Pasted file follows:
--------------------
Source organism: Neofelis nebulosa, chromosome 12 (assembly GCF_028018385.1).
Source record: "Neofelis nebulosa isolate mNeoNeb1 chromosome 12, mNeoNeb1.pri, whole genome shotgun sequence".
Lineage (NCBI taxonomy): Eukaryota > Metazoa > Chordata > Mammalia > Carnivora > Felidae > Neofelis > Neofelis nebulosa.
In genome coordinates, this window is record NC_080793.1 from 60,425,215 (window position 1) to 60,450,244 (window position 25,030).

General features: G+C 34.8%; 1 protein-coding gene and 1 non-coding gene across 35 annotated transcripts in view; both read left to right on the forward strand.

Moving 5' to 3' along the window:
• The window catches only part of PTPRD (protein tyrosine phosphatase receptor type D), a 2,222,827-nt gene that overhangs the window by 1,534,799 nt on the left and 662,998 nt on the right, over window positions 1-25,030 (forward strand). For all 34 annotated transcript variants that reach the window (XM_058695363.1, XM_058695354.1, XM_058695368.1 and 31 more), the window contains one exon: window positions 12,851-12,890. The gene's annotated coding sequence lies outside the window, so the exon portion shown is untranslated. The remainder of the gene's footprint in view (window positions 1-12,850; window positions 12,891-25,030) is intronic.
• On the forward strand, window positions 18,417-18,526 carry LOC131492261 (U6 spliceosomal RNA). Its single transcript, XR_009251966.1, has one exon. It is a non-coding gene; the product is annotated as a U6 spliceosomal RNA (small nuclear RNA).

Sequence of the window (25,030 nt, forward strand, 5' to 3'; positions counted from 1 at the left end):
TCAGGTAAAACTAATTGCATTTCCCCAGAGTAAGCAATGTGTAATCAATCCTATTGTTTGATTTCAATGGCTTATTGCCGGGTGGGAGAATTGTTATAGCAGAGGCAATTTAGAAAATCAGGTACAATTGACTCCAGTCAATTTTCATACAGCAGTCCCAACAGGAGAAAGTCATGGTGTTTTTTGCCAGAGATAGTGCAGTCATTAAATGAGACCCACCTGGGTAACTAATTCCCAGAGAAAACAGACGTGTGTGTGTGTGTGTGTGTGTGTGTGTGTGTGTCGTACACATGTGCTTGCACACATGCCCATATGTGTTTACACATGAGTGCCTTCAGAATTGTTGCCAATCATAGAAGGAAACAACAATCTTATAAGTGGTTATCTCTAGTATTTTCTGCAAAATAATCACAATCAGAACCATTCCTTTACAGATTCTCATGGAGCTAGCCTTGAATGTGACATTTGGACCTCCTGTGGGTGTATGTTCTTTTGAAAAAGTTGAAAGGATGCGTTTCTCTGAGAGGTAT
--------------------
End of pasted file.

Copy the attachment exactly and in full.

Source organism: Neofelis nebulosa, chromosome 12 (assembly GCF_028018385.1).
Source record: "Neofelis nebulosa isolate mNeoNeb1 chromosome 12, mNeoNeb1.pri, whole genome shotgun sequence".
Lineage (NCBI taxonomy): Eukaryota > Metazoa > Chordata > Mammalia > Carnivora > Felidae > Neofelis > Neofelis nebulosa.
In genome coordinates, this window is record NC_080793.1 from 60,425,215 (window position 1) to 60,450,244 (window position 25,030).

General features: G+C 34.8%; 1 protein-coding gene and 1 non-coding gene across 35 annotated transcripts in view; both read left to right on the forward strand.

Moving 5' to 3' along the window:
• The window catches only part of PTPRD (protein tyrosine phosphatase receptor type D), a 2,222,827-nt gene that overhangs the window by 1,534,799 nt on the left and 662,998 nt on the right, over window positions 1-25,030 (forward strand). For all 34 annotated transcript variants that reach the window (XM_058695363.1, XM_058695354.1, XM_058695368.1 and 31 more), the window contains one exon: window positions 12,851-12,890. The gene's annotated coding sequence lies outside the window, so the exon portion shown is untranslated. The remainder of the gene's footprint in view (window positions 1-12,850; window positions 12,891-25,030) is intronic.
• On the forward strand, window positions 18,417-18,526 carry LOC131492261 (U6 spliceosomal RNA). Its single transcript, XR_009251966.1, has one exon. It is a non-coding gene; the product is annotated as a U6 spliceosomal RNA (small nuclear RNA).

Sequence of the window (25,030 nt, forward strand, 5' to 3'; positions counted from 1 at the left end):
TCAGGTAAAACTAATTGCATTTCCCCAGAGTAAGCAATGTGTAATCAATCCTATTGTTTGATTTCAATGGCTTATTGCCGGGTGGGAGAATTGTTATAGCAGAGGCAATTTAGAAAATCAGGTACAATTGACTCCAGTCAATTTTCATACAGCAGTCCCAACAGGAGAAAGTCATGGTGTTTTTTGCCAGAGATAGTGCAGTCATTAAATGAGACCCACCTGGGTAACTAATTCCCAGAGAAAACAGACGTGTGTGTGTGTGTGTGTGTGTGTGTGTGTGTGTCGTACACATGTGCTTGCACACATGCCCATATGTGTTTACACATGAGTGCCTTCAGAATTGTTGCCAATCATAGAAGGAAACAACAATCTTATAAGTGGTTATCTCTAGTATTTTCTGCAAAATAATCACAATCAGAACCATTCCTTTACAGATTCTCATGGAGCTAGCCTTGAATGTGACATTTGGACCTCCTGTGGGTGTATGTTCTTTTGAAAAAGTTGAAAGGATGCGTTTCTCTGAGAGGTAT